09 Nov Acoustics Week in Canada 2016
Photo Credit: Andy Metelka
Another successful Acoustics Week is in the books! This year’s conference was held in Vancouver from September 21 – 23, 2016, and saw researchers, professionals, educators and students gather from across Canada to attend lectures, technical sessions and an exhibition of acoustical equipment and services.
During the exhibition, BKL celebrated its 50 year anniversary by showcasing resources and instrumentation from its past.
Several members of BKL’s team presented papers during the technical sessions. You can read more about each presentation below, or pick up the September issue of Canadian Acoustics to read the complete papers.
Acoustical Design for 21st Century Learning
by Paul Marks
Paul presented about the acoustical challenges presented by open-plan educational spaces. He discussed sound transmission in flexible, open-plan spaces, and reviewed how differences between contemporary and traditional classroom design affect acoustics. He concluded with a look at potential design solutions. Paul’s corresponding article appears in the fall issue of Design Quarterly.
Acoustical Verification Testing of Ground Run-Up Enclosure at YVR
by Mark Bliss
Mark Bliss spoke on the Vancouver Airport Authority’s behalf about the airport’s ground run-up enclosure, which was completed in 2012. He discussed BKL’s assessment of the enclosure’s effectiveness in relation to the contractor’s commissioning requirements.
British Columbia Wind Power Project Acoustic Assessment Guidelines
by Brigette Martin
Brigette critiqued BC’s guide for assessing the acoustical impact of wind farms and compared it to the guidelines created by the UK-based Institute of Acoustics, which many consider to be best practice across the globe. She concluded by outlining the risk that following the BC guidelines may not necessarily lead to compliance with BC’s Wind Farm Policy.
Comparing NEF Contours to Field Measurement Results
by Eric Gu
Acoustical consultants commonly use Noise Exposure Forecast (NEF) contours to assess the impact of aircraft noise on new residential developments. But how do these contours compare to on-site noise measurements in relation to the municipal criteria specified for these projects? Eric explained some of the limitations of using only NEF contours and discussed how using both NEF Contours and on-site measurements provides more accurate results.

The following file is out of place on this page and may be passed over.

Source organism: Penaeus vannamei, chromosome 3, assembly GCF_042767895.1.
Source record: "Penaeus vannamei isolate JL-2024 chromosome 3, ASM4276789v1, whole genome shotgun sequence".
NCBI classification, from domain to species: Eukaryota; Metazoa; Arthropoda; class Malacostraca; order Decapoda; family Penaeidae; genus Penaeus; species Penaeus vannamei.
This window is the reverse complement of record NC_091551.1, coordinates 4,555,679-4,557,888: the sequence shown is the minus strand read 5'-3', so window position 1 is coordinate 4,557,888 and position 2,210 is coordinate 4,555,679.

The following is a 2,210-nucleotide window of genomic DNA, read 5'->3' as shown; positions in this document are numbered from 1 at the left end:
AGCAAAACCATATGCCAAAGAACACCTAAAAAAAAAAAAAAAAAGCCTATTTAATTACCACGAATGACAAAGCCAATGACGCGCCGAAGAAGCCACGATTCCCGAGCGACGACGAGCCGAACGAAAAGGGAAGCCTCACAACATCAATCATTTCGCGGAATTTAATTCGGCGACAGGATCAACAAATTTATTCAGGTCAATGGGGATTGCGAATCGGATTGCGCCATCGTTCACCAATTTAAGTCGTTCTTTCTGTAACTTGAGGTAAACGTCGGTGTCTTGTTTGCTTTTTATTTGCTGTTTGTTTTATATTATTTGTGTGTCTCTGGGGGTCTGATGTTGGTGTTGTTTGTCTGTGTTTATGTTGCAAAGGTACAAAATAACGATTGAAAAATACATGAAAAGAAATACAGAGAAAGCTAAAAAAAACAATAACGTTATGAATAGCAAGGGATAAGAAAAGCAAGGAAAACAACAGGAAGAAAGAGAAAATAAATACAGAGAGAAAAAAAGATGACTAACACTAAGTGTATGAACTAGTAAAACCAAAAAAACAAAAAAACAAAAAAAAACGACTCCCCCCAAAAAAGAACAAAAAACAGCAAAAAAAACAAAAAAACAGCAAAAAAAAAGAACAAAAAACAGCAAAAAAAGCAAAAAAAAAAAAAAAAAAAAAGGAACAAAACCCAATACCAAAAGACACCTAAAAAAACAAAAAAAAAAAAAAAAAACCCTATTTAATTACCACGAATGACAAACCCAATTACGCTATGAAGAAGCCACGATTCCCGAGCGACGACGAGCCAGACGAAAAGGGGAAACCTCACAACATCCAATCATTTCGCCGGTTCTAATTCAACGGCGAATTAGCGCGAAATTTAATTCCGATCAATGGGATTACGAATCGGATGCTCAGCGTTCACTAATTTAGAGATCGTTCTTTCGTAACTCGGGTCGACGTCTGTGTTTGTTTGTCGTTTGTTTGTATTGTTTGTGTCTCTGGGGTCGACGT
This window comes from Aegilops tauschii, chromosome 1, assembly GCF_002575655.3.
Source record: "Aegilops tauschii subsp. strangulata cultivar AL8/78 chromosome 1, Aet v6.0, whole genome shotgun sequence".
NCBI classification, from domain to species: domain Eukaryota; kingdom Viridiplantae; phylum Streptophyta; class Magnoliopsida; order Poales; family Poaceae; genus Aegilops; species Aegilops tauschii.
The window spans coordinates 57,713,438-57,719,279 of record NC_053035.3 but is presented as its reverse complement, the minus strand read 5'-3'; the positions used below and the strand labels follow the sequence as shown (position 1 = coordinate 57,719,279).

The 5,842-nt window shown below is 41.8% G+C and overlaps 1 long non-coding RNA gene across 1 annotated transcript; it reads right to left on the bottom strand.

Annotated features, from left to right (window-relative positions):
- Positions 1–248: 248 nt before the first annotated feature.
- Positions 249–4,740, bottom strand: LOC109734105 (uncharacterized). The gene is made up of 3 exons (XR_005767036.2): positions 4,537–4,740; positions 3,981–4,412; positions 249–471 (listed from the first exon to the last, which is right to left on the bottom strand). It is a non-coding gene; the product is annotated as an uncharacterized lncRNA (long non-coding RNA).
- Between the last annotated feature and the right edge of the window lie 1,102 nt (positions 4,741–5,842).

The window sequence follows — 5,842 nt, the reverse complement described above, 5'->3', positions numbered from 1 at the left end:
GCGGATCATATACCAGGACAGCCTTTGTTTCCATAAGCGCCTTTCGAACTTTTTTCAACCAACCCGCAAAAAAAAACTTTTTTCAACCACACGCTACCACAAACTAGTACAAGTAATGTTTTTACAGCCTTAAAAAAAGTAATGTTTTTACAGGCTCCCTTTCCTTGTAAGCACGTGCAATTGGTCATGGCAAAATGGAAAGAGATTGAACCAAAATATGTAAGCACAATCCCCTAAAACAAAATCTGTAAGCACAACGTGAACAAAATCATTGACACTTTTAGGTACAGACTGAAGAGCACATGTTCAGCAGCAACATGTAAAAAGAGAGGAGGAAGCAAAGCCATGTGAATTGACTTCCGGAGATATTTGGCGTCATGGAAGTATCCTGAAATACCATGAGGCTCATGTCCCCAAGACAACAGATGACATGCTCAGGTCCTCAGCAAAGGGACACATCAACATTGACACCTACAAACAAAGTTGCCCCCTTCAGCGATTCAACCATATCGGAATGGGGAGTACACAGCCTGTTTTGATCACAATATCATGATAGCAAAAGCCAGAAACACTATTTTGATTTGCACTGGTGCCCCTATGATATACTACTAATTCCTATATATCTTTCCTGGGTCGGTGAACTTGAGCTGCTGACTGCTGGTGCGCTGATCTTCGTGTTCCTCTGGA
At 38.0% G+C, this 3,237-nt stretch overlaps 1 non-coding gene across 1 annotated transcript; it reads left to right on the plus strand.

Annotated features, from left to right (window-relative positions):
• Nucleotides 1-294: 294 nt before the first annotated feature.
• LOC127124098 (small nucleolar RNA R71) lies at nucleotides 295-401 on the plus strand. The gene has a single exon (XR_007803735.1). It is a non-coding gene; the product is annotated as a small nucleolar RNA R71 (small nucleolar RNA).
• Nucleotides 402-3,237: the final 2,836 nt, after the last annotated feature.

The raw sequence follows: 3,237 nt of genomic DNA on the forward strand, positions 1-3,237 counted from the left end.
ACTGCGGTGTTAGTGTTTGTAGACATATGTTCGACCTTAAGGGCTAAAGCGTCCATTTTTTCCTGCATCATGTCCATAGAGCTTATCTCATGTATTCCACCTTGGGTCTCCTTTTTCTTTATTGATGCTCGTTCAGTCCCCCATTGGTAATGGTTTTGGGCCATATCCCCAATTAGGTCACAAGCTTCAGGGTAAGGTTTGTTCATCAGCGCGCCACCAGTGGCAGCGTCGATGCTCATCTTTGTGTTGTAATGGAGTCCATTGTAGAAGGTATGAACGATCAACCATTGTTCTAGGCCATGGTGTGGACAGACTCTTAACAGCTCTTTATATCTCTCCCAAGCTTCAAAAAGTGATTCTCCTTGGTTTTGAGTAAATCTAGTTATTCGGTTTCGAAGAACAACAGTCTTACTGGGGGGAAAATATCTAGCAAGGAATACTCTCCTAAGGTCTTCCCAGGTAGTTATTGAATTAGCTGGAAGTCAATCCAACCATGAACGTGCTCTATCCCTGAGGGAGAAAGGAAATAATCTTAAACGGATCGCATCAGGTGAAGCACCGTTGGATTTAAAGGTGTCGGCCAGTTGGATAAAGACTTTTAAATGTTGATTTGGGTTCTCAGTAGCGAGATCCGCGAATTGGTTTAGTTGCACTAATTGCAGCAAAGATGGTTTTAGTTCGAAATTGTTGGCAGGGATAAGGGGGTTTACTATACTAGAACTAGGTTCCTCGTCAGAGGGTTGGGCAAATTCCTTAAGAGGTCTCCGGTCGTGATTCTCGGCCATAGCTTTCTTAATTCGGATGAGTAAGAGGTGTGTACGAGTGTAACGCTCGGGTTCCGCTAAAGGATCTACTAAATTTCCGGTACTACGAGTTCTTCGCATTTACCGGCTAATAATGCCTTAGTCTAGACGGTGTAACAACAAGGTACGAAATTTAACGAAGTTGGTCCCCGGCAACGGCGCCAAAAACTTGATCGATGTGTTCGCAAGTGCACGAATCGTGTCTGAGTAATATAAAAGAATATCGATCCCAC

Identifying Localized Noise Sources During Truck Passbys
by Jordan Reniak
What’s noisier: a clanging trailer or the exhaust from a heavy truck? Using an acoustic camera, Jordan examined how various components on a tractor-trailer assembly contribute to the overall passby noise experienced on the roadside. He shared his findings and discussed how they could help inform noise barrier design.
Standards for Modelling Road Traffic Noise in Western Canada
by Forest Borch
Forest assessed three popular road noise prediction standards to determine which is the most accurate in the specific setting of Greater Vancouver. He compared real-world measurements to the predictions made by each standard within sound models for local infrastructure.
Sustainability in Acoustical Design
by Brigette Martin and Forest Borch
Brigette and Forest spoke about alternative ways to incorporate sustainability into acoustical design, providing an overview of current practices worldwide and investigating the conflict that can sometimes arise between simultaneously achieving acoustical criteria while implementing other important elements of the sustainable building design.
Transportation Noise Ingress in Residential Buildings
by Gary Mak
Gary compared the accuracy of two prediction methods commonly used to assess how residents are affected by exterior noise including road, rail and aircraft noise. By conducting real-world measurements and comparing them to the various prediction methods, he found that not all acoustic standards are created equal.